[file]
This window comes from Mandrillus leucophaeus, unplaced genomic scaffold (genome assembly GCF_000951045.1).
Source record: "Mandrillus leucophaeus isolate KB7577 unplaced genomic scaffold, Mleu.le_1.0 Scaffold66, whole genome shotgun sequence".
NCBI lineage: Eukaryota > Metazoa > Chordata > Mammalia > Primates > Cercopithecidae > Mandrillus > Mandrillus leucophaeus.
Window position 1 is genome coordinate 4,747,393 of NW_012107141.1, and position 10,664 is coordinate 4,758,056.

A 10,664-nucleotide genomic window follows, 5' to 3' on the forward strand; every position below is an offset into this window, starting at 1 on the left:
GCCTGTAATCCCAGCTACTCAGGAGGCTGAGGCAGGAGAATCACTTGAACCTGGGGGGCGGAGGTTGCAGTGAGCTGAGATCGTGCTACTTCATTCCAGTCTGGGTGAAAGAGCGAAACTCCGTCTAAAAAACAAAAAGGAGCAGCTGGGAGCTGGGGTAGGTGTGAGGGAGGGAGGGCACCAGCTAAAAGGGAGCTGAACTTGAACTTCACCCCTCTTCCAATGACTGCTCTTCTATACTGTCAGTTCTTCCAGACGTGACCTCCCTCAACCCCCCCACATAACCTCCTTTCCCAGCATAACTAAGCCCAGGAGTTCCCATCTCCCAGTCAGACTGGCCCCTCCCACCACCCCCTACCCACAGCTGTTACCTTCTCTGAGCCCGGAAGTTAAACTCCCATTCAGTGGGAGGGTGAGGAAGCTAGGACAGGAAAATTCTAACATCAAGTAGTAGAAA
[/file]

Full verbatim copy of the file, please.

This window comes from Mandrillus leucophaeus, unplaced genomic scaffold (genome assembly GCF_000951045.1).
Source record: "Mandrillus leucophaeus isolate KB7577 unplaced genomic scaffold, Mleu.le_1.0 Scaffold66, whole genome shotgun sequence".
NCBI lineage: Eukaryota > Metazoa > Chordata > Mammalia > Primates > Cercopithecidae > Mandrillus > Mandrillus leucophaeus.
Window position 1 is genome coordinate 4,747,393 of NW_012107141.1, and position 10,664 is coordinate 4,758,056.

A 10,664-nucleotide genomic window follows, 5' to 3' on the forward strand; every position below is an offset into this window, starting at 1 on the left:
GCCTGTAATCCCAGCTACTCAGGAGGCTGAGGCAGGAGAATCACTTGAACCTGGGGGGCGGAGGTTGCAGTGAGCTGAGATCGTGCTACTTCATTCCAGTCTGGGTGAAAGAGCGAAACTCCGTCTAAAAAACAAAAAGGAGCAGCTGGGAGCTGGGGTAGGTGTGAGGGAGGGAGGGCACCAGCTAAAAGGGAGCTGAACTTGAACTTCACCCCTCTTCCAATGACTGCTCTTCTATACTGTCAGTTCTTCCAGACGTGACCTCCCTCAACCCCCCCACATAACCTCCTTTCCCAGCATAACTAAGCCCAGGAGTTCCCATCTCCCAGTCAGACTGGCCCCTCCCACCACCCCCTACCCACAGCTGTTACCTTCTCTGAGCCCGGAAGTTAAACTCCCATTCAGTGGGAGGGTGAGGAAGCTAGGACAGGAAAATTCTAACATCAAGTAGTAGAAA